Crappie Pro chose an elongated, flat-sided head shape in part for a natural minnow or shad appearance.  In addition, that head shape, along with the positioning of the eye and its 90-degree angle, causes a Mo’ Glo Jighead to hang horizontal in the water column, even when attached with a loop knot. That is important or vertical jigging, dipping, spider rigging and any other technique where the jig hangs from a vertical line.

A final factor that helps distinguish one crappie jighead from another is the hook itself. Crappie Pro Mo’ Glo jigheads have slightly larger hooks than most crappie jigs of the same weights based on demands of veteran anglers. Crappie have fairly large mouths. They also have soft mouths toward the edges, though (hence the common nickname, “papermouths”), and hooking them a bit deeper in the mouth equates to higher landing percentages. Crappie Pro hooks are not super-fine wire like many crappie jigheads, but they have a very sharp point that penetrates like a small-wire hook.

Bobby Garland Itty Bit Jigheads, which are tiny at 1/48 and 1/64 ounce and were designed to match with Itty Bit crappie baits, have a No. 8 hook, which is larger than is normally found in jigheads that light.

Why the Unusual Shape?

crappie on Overbite Sickle Jigheadcrappie on Overbite Sickle Jighead

When anglers look at Crappie Pro Overbite Sickle Jigheads for the first time, a common initial response is a simple question of “why.” The brand’s reputation for producing premium jigheads for crappie fishermen is such that most anglers don’t doubt there’s a good purpose. They just don’t know what it is.

Sickle heads are built the way they are to provide a short shank relative to the size of the bend. This makes them fit small soft-plastic baits, allowing those baits to move naturally, but still have a sufficiently large bend to hook crappie and keep them hooked.

Must micro-sized heads have very small hooks – smaller than you might want for many crappie fishing situations – and a “normal” jighead hook with a crappie-suitable bend doesn’t lend itself to proper rigging with an Itty Bit Baby Shad Swm’R or Itty Bit Slab Slay’R. Even moderately small baits, like a Hyper Grub or Baby Shad, benefit from more freedom, with a shorter section of hook shank running through the bait.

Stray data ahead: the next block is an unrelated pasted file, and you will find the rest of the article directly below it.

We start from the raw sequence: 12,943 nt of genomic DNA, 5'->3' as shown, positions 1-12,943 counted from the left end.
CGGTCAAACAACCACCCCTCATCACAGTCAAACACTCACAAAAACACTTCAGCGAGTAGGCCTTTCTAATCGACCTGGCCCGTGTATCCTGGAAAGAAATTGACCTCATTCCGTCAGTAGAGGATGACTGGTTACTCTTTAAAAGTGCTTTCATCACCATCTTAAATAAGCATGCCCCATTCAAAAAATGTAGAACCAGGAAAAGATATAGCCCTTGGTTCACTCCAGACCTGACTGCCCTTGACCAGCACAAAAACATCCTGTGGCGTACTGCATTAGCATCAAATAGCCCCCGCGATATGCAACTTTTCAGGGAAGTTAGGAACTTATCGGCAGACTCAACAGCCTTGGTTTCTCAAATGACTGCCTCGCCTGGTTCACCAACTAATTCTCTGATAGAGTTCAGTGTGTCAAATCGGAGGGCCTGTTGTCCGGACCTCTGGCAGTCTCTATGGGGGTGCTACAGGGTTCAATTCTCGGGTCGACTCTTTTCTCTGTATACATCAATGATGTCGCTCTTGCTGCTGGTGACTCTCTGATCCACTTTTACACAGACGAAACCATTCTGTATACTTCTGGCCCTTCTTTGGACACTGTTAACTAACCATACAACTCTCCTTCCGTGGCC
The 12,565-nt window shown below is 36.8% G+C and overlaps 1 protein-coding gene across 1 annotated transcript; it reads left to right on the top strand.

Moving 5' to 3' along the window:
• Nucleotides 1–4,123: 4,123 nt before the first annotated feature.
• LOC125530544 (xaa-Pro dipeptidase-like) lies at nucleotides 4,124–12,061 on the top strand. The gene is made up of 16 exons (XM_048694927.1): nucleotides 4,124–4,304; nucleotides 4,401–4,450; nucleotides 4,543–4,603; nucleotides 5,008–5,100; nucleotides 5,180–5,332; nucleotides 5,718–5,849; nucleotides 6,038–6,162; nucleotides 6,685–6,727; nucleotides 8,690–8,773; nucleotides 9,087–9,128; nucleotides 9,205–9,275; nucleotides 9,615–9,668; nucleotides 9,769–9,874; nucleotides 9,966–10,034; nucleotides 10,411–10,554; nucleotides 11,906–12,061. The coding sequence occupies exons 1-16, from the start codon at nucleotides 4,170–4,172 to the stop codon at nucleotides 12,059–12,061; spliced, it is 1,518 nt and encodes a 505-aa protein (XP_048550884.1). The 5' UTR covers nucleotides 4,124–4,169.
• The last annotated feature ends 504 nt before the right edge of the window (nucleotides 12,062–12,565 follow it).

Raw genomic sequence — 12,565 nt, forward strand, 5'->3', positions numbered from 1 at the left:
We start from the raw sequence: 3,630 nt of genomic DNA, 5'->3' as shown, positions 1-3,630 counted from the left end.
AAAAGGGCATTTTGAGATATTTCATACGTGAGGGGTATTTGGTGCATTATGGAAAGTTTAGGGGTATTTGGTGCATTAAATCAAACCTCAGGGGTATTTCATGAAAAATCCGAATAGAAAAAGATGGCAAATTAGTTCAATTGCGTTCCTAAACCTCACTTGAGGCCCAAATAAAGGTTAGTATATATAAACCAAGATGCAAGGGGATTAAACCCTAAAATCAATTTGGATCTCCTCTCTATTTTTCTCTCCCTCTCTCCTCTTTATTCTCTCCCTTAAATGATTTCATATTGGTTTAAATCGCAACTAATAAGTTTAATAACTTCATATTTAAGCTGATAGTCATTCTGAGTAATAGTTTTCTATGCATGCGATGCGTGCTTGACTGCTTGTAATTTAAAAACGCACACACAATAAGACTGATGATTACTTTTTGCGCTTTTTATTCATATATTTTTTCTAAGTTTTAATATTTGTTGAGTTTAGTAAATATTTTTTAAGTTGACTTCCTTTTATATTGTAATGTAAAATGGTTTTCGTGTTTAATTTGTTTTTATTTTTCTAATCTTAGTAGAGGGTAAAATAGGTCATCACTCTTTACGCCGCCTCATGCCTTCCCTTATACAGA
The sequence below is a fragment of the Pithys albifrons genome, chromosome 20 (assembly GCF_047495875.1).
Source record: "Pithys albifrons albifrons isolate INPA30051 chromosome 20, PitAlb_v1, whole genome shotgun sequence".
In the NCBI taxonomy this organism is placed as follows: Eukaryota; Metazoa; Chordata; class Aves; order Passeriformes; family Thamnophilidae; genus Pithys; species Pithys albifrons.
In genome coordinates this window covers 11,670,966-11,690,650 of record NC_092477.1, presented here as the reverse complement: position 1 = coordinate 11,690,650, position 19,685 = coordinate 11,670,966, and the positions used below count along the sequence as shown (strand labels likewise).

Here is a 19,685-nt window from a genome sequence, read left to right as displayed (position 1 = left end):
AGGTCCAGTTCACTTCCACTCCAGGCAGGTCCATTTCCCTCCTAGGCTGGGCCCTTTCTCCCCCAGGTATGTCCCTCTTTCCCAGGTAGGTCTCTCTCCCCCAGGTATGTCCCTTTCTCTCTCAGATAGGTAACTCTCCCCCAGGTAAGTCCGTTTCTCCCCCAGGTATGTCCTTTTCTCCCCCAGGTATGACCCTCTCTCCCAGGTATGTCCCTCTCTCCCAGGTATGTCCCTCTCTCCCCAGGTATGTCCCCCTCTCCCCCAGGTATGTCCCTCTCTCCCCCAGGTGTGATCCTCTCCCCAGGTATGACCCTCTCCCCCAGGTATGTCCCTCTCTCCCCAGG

Overbite Sickle Jigheads, which use the same head shape eye angle and glow paint as Mo’ Glo Jigheads, offer the best of both worlds for rigging extra-small soft plastic baits, and they come in 1/16-, 1/32 and 1/48-ounce sizes. Originally, only the two smaller sizes were available, but anglers were quick to request the same head in 1/16-ounce, so they could rig very small baits on that size head.

Designed for Shooting

Crappie Pro Head Dockt'R JigheadCrappie Pro Head Dockt'R Jighead

Crappie Pro Head Dockt’R Jigheads are highly specialized in their design. They were designed for one technique – dock shooting – from sizes offered to the shape of the head to the bait-holding design.

The most obvious design distinction is the multi-collared keeper on the long hook shank. This is critical for keeping baits from slipping down the hook with repeated shots and skips.

The collars or barbs also distribute this jig’s weight along the hook so the bait falls horizontally in the water column and keeps all the weight from being in the front, which would make it more difficult to skip the bait effectively. Again, for the sake of balancing the weight, this jig has a very small round head. In fact, the 1/24- and 1/32-ounce heads are tough to distinguish by head size. The difference in their weights comes from an extra collar along the hook.

Please visit to stock up on crappie baits, jigheads and other lures and to view more how-to content.

Mo’ Glo Jigheads

Overbite Sickle Jigheads

Head Dockt’R Jigheads

Bobby Garland Crappie Baits